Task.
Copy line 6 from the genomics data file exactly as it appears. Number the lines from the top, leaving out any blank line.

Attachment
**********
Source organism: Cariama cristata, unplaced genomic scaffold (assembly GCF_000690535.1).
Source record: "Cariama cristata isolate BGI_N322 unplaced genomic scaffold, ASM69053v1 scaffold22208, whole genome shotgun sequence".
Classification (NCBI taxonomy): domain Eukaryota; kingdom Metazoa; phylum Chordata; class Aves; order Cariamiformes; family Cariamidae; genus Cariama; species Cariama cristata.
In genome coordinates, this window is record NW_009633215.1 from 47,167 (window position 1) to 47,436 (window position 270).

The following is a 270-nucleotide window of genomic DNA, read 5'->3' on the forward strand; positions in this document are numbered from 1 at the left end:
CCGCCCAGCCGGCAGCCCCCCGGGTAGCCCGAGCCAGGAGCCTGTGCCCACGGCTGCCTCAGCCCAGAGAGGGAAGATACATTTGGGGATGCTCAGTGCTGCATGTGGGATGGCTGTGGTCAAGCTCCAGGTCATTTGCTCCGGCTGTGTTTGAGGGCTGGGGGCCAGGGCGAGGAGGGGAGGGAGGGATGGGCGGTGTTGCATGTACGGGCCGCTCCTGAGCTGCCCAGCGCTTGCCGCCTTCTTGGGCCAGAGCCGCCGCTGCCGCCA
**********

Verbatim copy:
CCGCCCAGCCGGCAGCCCCCCGGGTAGCCCGAGCCAGGAGCCTGTGCCCACGGCTGCCTCAGCCCAGAGAGGGAAGATACATTTGGGGATGCTCAGTGCTGCATGTGGGATGGCTGTGGTCAAGCTCCAGGTCATTTGCTCCGGCTGTGTTTGAGGGCTGGGGGCCAGGGCGAGGAGGGGAGGGAGGGATGGGCGGTGTTGCATGTACGGGCCGCTCCTGAGCTGCCCAGCGCTTGCCGCCTTCTTGGGCCAGAGCCGCCGCTGCCGCCA